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J Nutr. 2017 Jul;147(7):1314-1324. doi: 10.3945/jn.117.250456. Epub 2017 May 17.

Suboptimal Maternal Iodine Intake Is Associated with Impaired Child Neurodevelopment at 3 Years of Age in the Norwegian Mother and Child Cohort Study.

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Department of Research and Development, TINE SA, Oslo, Norway; Domains of.
Infection Control and Environmental Health and.
Department of Health, Nutrition and Management, Faculty of Health Sciences, Oslo and Akershus University College of Applied Sciences, Oslo, Norway.
Mental and Physical Health, Norwegian Institute of Public Health, Oslo, Norway; and.
Infection Control and Environmental Health and


Background: Severe iodine deficiency in pregnancy has major effects on child neurodevelopment, but less is known about the potential consequences of mild-to-moderate deficiency and iodine supplement use.Objective: We explored the associations between maternal iodine intake and child neurodevelopment at 3 y of age and the potential impact of maternal intake of iodine from supplements on the same outcomes.Methods: This population-based prospective observational study included 48,297 mother-child pairs recruited during pregnancy from 2002 to 2008. Maternal iodine intake was calculated based on a validated food-frequency questionnaire answered during midpregnancy that covered mean intake since the beginning of pregnancy. Associations between iodine intake and maternal-reported child language and motor development and behavior problems were explored by multivariable regression analyses.Results: In 33,047 mother-child pairs, excluding iodine supplement users, maternal iodine intake was associated with child language delay (P = 0.024), externalizing and internalizing behavior problems (both P < 0.001), and fine motor skills (P = 0.002) but not gross motor skills or the risk of not walking unaided at 17 mo of age. In 74% of the participants who had an iodine intake <160 μg/d (Estimated Average Requirement), suboptimal iodine intake was estimated to account for ∼5% (95% CI: -5%, 14%) of the cases of language delay, 16% (95% CI: 0%, 21%) of the cases of externalizing behavior problems >1.5 SD, and 16% (95% CI: 10%, 21%) of the cases of internalizing behavior problems >1.5 SD. In 48,297 mother-child pairs, including iodine supplement users, we found no protective effects of supplemental iodine during pregnancy on neurodevelopment.Conclusions: Maternal iodine intake below the Estimated Average Requirement during pregnancy was associated with symptoms of child language delay, behavior problems, and reduced fine motor skills at 3 y of age. The results showed no evidence of a protective effect of iodine supplementation during pregnancy.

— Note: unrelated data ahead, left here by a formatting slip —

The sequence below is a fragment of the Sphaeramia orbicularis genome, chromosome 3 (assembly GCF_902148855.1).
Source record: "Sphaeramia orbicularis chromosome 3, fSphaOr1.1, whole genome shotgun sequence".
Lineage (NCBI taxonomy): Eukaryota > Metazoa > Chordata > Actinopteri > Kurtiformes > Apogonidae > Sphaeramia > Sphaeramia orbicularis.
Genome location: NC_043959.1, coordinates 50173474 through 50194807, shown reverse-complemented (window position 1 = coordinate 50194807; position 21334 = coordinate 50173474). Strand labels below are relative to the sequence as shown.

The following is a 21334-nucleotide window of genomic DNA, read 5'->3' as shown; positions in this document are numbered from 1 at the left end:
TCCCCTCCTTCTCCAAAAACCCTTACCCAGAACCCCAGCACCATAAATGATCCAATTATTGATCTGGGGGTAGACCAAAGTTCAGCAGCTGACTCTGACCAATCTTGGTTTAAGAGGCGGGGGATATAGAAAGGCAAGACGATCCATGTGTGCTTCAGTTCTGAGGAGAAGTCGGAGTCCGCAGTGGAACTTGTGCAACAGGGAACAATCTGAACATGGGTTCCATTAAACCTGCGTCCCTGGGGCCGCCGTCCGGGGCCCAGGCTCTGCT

MoBa; Norwegian Mother and Child Cohort Study; dietary supplements; iodine; neurodevelopment; pregnancy

[Indexed for MEDLINE]

Conflict of interest statement

Author disclosures: IHC, HMM, MH, REB, HA, JA, LET, and A-LB, no conflicts of interest. MHA is employed by TINE SA. This is a free access article, distributed under terms ( that permit unrestricted noncommercial use, distribution, and reproduction in any medium, provided the original work is properly cited.

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